tv Newsday BBC News August 24, 2021 12:00am-12:31am BST
welcome to newsday, reporting live from singapore, i'm karishma vaswani. the headlines. pressure builds to extend the deadline for foreign troops to leave afghanistan — but the taliban say no. that is a clear violation, one thing. secondly, about consequences, it is up to our leadership how to proceed. afghan refugees have been arriving in the united states — it's still unsure how many more will follow. we'll have the latest from washington. also in the programme... on her visit to asia — as us vice president — kamala harris pledges an enduring commitment to the region. locked down in their own country — australians wonder when they can expect things
to open up. and — the french football club, nice is forced to close part of its grounds — after a mass brawl inlvolving players and supporters. hello and thanks forjoining us. diplomatic pressure is building to try to extend the august 31st deadline for foreign troops to leave afghanistan. britain, france and germany want more time to allow people to be airlifted to safety. the united states says it hasn't ruled out troops staying a little longer. the issue will be the main point of discussion at a virtual g—seven summit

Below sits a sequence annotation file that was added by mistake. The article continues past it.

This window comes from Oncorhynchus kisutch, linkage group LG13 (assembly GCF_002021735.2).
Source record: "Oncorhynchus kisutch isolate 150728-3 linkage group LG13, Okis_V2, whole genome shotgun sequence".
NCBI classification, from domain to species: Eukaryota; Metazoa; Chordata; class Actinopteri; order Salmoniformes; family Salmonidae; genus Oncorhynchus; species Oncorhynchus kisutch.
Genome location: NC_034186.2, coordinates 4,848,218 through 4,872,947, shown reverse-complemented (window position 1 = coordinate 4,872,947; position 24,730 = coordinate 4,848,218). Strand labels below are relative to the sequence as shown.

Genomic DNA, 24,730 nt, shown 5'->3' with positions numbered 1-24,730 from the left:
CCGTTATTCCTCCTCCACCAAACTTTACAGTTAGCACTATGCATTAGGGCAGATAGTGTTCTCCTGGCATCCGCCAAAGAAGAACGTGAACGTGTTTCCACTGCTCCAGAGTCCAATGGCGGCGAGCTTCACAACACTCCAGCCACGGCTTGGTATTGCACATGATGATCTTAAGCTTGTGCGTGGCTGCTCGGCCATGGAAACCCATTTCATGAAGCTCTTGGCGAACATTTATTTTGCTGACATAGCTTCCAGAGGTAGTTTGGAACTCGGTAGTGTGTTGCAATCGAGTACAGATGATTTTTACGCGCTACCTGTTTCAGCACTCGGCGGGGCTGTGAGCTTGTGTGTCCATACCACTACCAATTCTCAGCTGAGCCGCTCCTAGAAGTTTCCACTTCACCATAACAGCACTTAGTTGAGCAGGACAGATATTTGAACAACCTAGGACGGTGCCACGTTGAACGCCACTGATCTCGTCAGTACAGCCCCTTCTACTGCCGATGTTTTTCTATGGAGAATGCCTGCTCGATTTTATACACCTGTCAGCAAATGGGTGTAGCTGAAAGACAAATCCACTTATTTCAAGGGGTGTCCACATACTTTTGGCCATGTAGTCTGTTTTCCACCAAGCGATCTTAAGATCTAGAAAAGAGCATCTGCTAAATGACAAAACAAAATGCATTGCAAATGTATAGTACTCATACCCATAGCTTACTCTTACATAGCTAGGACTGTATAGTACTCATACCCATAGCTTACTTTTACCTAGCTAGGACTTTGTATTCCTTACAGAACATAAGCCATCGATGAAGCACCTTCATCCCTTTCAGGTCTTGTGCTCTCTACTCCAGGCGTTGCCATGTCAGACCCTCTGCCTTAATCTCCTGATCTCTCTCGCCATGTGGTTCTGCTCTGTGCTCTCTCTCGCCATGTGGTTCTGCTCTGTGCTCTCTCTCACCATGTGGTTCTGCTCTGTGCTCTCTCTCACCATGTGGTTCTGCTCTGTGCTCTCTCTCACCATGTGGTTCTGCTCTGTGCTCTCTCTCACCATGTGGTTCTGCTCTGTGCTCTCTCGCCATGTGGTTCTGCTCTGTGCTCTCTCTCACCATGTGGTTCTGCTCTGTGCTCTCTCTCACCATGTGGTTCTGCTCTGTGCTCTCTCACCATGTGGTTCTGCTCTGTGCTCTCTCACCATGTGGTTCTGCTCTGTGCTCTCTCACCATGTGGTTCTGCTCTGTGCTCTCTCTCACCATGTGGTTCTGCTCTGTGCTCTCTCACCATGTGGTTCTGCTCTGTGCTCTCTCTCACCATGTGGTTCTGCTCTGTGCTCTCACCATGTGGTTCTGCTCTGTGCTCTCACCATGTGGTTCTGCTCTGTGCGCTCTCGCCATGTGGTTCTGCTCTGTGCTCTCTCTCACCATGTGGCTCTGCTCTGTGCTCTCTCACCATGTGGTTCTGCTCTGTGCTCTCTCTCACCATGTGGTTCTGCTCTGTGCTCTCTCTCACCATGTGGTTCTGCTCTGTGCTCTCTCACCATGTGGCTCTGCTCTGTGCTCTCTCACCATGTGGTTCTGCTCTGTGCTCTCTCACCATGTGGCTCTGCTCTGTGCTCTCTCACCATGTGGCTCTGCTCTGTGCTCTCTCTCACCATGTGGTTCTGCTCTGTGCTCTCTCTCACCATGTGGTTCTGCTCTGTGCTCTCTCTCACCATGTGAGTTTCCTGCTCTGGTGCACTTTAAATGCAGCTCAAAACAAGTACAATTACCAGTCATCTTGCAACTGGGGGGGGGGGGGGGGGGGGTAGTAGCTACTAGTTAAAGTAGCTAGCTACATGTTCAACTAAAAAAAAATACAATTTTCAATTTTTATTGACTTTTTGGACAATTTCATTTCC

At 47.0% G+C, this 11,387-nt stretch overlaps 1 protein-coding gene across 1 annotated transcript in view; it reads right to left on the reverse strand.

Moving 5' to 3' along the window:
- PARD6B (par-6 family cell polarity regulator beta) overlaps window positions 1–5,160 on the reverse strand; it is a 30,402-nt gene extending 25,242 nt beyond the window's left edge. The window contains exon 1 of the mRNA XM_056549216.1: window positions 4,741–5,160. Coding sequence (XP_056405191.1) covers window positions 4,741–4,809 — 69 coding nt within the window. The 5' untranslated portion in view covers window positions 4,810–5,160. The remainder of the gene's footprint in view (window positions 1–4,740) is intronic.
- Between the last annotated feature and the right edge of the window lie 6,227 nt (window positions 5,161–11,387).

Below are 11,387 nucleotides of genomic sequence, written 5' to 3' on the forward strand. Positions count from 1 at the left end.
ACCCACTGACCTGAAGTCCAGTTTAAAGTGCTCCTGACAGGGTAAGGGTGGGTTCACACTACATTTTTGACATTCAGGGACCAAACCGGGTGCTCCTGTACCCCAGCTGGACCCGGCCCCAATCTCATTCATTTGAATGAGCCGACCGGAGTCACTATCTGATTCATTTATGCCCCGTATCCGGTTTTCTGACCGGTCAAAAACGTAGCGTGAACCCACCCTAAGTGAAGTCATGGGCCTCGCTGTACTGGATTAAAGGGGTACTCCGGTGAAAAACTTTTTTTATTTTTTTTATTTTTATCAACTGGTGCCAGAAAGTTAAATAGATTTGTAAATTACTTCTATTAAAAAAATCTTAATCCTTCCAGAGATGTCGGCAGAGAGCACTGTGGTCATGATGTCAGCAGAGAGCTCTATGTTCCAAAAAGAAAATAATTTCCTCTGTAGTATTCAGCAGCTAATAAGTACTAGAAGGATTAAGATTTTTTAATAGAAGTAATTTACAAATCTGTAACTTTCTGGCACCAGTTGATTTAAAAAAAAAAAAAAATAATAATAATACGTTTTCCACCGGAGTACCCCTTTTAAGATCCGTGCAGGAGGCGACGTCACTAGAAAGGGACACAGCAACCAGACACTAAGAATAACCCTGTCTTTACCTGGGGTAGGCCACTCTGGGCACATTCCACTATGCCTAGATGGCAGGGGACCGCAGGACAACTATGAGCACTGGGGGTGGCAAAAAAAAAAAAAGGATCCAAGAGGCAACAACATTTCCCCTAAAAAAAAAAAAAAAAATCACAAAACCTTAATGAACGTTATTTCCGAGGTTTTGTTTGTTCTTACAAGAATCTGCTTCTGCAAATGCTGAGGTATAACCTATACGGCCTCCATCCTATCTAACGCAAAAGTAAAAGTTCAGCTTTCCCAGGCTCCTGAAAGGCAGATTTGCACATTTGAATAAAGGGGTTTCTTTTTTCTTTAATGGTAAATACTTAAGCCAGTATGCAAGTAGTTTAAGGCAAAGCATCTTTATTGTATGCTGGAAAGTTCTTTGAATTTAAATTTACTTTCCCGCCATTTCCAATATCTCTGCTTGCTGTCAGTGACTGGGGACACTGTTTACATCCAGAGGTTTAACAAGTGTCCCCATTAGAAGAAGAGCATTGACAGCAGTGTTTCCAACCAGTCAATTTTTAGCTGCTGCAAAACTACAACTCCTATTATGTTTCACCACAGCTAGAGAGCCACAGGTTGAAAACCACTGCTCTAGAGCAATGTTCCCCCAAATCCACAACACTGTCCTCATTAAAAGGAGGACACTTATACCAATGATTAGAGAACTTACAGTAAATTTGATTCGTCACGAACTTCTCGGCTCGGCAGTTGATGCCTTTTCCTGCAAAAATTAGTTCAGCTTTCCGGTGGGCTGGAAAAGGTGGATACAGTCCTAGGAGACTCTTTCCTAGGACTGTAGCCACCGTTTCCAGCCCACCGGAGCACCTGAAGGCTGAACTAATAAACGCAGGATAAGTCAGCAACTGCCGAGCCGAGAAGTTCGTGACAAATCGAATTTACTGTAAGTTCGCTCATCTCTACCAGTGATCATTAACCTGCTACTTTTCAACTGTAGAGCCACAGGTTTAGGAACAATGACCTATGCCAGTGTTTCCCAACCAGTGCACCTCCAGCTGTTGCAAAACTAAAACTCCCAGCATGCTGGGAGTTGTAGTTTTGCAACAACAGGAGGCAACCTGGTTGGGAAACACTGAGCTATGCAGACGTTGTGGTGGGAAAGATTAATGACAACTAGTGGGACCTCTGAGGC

later on tuesday. but the taliban are hostile to the idea — saying it would breach a previous agreement. this report from kabul is by secunder kermani. it's crowded, filthy and baking hot. but desperate afghans keep coming to kabul airport. so many children in such a terrible place. this woman worked alongside german forces. she has documents proving it — but no permission to travel. "i've been here with my kids for the past five days, waiting for the soldiers to look at my papers," she says. "but i can't even take two steps in this crowd." everywhere we go, people beg us for help, beg us for information. we're being just surrounded by dozens and dozens of people who are desperate to leave, showing us their documents. this chap worked with the afghan security forces. a foreign airfield. someone else who worked